Echinococcus – Cyst

Consistent with O. Reg. 671/92 of the French Language Services Act, laboratory testing information on this page is only available in English because it is scientific or technical in nature and is for use only by qualified health care providers and not by members of the public.

Testing Indications

Prior to collection, contact the Public Health laboratory at (416) 235-6556 or toll free 1 (877) 604-4567.

Specimen Collection and Handling

Specimen Requirements

Test Requested Required Requisition(s) Specimen Type Minimum Volume Collection Kit

Ova and Parasites1

Aspirated fluid from cyst


Sterile container

Ova and Parasites1,2

Excised cyst


Sterile container

Submission and Collection Notes


Please note on the requisition (under other): If the patient has Eosinophilia, or a space-occupying lesion noted by imaging.


Indicate Country/Region and if the patient is a new immigrant or refugee or returned traveler under ‘Travel’ section of the requisition

  • Echinococcus granulosus is widely distributed across Canada
  • Echinococcus multilocularis has a more limited distribution: AB, MB, ON, SK, NWT

Storage and Transport

Label the specimen container with the patient’s full name, date of collection and one other unique identifier such as the patient’s date of birth or Health Card Number. Failure to provide this information may result in rejection or testing delay.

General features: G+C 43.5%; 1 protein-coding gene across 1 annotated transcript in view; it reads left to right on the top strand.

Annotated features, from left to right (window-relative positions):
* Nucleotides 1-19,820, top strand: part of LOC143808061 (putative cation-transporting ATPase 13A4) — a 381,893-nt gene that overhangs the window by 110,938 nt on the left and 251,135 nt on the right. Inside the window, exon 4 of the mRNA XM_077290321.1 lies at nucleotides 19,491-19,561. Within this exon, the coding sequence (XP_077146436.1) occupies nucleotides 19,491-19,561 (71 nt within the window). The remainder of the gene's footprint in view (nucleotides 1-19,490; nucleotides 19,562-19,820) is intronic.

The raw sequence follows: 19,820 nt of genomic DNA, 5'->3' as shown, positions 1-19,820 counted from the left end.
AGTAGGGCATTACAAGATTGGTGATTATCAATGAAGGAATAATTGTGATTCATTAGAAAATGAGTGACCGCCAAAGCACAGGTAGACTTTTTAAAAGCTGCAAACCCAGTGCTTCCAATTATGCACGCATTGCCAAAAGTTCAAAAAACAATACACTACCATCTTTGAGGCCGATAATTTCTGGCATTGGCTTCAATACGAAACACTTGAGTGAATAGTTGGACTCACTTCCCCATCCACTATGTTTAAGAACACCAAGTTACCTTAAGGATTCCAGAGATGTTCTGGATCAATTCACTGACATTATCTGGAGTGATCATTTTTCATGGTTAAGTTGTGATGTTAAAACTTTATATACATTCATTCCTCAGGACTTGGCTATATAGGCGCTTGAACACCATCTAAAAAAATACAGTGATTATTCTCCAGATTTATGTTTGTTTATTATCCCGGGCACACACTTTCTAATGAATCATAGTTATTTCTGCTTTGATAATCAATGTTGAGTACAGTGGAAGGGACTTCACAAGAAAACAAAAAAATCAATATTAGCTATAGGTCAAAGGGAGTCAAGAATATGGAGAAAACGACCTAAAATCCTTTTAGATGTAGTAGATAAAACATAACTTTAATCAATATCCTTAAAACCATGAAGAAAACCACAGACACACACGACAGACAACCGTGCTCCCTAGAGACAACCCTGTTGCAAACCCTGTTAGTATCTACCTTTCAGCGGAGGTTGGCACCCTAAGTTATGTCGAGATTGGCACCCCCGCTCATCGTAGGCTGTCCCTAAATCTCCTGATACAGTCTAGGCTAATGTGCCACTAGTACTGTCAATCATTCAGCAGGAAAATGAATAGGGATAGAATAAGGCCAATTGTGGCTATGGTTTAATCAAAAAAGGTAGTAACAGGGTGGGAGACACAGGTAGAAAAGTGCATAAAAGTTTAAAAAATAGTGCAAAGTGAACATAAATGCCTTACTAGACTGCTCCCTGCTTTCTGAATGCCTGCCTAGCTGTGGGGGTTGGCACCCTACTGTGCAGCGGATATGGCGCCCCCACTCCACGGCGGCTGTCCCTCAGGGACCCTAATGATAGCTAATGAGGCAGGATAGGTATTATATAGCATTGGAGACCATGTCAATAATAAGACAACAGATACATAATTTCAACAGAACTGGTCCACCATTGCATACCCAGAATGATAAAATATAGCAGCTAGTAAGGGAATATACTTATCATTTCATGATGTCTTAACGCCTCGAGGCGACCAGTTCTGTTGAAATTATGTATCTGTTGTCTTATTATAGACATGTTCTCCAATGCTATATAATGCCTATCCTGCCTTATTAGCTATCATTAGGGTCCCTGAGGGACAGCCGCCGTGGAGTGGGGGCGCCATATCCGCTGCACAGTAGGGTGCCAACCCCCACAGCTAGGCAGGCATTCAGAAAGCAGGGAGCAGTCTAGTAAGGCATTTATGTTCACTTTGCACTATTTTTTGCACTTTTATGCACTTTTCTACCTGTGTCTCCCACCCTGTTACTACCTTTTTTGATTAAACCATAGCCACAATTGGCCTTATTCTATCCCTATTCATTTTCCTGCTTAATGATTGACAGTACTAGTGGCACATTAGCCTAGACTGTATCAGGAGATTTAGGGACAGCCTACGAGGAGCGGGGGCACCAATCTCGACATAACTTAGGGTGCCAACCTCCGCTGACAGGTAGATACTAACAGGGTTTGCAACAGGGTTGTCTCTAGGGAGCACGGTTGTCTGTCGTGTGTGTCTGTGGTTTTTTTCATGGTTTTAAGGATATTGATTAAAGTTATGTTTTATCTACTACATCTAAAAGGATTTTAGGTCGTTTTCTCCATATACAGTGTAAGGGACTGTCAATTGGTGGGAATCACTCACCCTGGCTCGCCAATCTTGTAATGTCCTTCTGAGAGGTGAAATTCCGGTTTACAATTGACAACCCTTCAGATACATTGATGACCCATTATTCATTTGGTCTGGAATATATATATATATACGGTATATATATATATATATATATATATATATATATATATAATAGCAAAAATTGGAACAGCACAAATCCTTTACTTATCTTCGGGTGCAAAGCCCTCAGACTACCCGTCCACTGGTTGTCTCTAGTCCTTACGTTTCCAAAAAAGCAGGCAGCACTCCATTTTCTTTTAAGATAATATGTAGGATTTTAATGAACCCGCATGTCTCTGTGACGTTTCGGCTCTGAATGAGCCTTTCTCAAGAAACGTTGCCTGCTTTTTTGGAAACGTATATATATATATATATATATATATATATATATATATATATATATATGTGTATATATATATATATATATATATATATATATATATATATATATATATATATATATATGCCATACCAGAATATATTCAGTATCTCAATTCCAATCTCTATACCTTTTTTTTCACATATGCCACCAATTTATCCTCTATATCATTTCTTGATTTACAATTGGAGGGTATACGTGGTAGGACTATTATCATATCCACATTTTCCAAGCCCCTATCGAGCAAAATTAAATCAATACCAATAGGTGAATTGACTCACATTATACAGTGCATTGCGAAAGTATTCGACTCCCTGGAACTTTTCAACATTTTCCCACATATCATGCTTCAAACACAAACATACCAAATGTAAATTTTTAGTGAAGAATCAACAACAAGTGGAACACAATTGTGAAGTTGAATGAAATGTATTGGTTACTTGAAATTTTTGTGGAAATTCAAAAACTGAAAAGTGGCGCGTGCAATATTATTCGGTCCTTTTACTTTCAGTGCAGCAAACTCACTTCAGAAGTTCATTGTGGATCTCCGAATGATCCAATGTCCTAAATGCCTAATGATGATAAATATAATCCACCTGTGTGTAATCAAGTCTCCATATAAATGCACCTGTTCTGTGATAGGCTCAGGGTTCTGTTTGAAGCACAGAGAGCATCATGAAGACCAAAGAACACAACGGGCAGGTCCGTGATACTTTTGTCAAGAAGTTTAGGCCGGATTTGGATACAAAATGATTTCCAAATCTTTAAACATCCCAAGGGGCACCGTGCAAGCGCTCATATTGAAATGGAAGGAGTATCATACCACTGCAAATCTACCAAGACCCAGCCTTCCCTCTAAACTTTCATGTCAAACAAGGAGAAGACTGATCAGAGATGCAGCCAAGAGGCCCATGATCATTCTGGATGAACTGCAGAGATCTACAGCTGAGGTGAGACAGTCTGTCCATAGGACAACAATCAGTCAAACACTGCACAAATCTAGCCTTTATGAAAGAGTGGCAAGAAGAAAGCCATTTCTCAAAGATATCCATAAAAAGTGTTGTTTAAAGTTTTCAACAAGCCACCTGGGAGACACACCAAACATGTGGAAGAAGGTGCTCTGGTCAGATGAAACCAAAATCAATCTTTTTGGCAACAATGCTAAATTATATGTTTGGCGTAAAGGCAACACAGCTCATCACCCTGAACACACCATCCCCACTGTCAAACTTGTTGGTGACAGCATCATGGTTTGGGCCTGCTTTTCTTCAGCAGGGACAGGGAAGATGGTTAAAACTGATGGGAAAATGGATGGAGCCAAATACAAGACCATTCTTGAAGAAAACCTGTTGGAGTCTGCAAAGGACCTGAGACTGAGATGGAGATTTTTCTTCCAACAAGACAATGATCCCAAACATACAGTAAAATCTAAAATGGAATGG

Requisitions and Kit Ordering

Test Frequency and Turnaround Time (TAT)

Echinococcus testing is performed Monday to Friday.

Turnaround time is up to 3 days from receipt by the PHO laboratory.

Test Methods

Definitive diagnosis is made by either detection of larval cestodes (protoscolices) or the hooklets thereof, from fluid collected (aspirated) from suspected cysts.

Serum should also be sent for echinococcal serology.


Results are reported to the ordering physician or health care provider as indicated on the requisition.

Distribution of organism species

  • Echinococcus granulosus is widely distributed across Canada.
  • Echinococcus multilocularis has a more limited distribution: AB, MB, SK, NWT.

Mode of transmission

Humans can be infected by consuming the infective eggs passed by the carnivore hosts of Echinococcus spp. For this reason, those who handle live carnivores, their feces, pelts or carcasses should wear gloves and use good hygiene to avoid contamination by tapeworm eggs.

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Updated 20 July 2020